Take the Future into Our Own Hands

February 18, 2003

On 2/16, in Chicago, the Anti-Imperialist News Service held its monthly forum.

One day earlier, most of the participants had marched in a local rally organized as part of a weekend of international anti-war actions. In addition, over the last several weeks, the activists at the AINS meeting had helped organize a number of other actions and were deeply involved in organizing the anti-war movement in the schools, communities and workplaces. Thus, the activists brought to the meeting a firm determination and an optimism born out of the ever-widening struggles of the people.

Michael Thorburn, from the Workers Party, gave the opening talk.

Looking at the immediate situation, Michael Thorburn emphasized that even though U.S. imperialism is hellbent on war and will remain aggressive as long as it has a single tooth left, it is the people who are the decisive force. In other words, we must rally all our strength to stay the hand of the warmakers. If the U.S. imperialists launch the war, we must step up the fight to stop it.

Michael Thorburn pointed out that this urgent, immediate struggle to stop the war on Iraq is part of the struggle for the future of humanity. Two perspectives are facing us. On the one hand, U.S. imperialism has declared that its "war against terrorism" will last for decades. If imperialism has its way, the future will be one of continuous war - war fought to impose U.S. domination and colonialism, imperialist exploitation and oppression on the peoples. In opposition to this future, the peoples are fighting for a world of peace and friendship, without racism, colonialism, domination and exploitation - a world which guarantees the sovereignty and rights of every country and people.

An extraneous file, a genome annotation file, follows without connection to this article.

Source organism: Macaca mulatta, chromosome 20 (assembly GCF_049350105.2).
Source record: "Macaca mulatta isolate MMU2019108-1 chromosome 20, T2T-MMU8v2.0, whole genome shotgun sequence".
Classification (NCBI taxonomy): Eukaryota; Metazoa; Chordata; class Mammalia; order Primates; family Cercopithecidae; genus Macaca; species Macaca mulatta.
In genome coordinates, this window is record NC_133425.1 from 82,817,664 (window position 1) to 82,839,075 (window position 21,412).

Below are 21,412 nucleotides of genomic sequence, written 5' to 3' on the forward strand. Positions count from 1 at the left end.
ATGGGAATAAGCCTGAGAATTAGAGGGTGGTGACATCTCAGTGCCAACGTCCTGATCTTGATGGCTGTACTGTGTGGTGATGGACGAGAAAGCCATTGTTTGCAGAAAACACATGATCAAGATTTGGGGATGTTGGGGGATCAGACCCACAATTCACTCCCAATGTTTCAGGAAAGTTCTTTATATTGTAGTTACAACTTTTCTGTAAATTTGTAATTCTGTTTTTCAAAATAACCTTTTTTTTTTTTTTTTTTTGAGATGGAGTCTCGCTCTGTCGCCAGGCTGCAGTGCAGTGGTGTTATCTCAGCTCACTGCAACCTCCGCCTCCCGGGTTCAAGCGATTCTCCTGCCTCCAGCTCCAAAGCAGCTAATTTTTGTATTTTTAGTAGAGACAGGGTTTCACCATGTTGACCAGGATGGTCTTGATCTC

Michael Thorburn also emphasized that the current crisis is driving home the fundamental political lesson that while the vast majority of the people want and need peace, the decision-making power - the government - is in the hands of the parties of war. Winning the peace requires that the people take the question of politics into their own hands - that they themselves build the political alternative and power to give expression to their profound aspirations for peace, progress and emancipation.

People also discussed a number of other questions, including the features and origins of American chauvinism, how to address various ideological and political issues which arise in building the anti-war movement, the immediate tasks facing the movement, etc. Future issues of "The Worker" will report on some of these themes.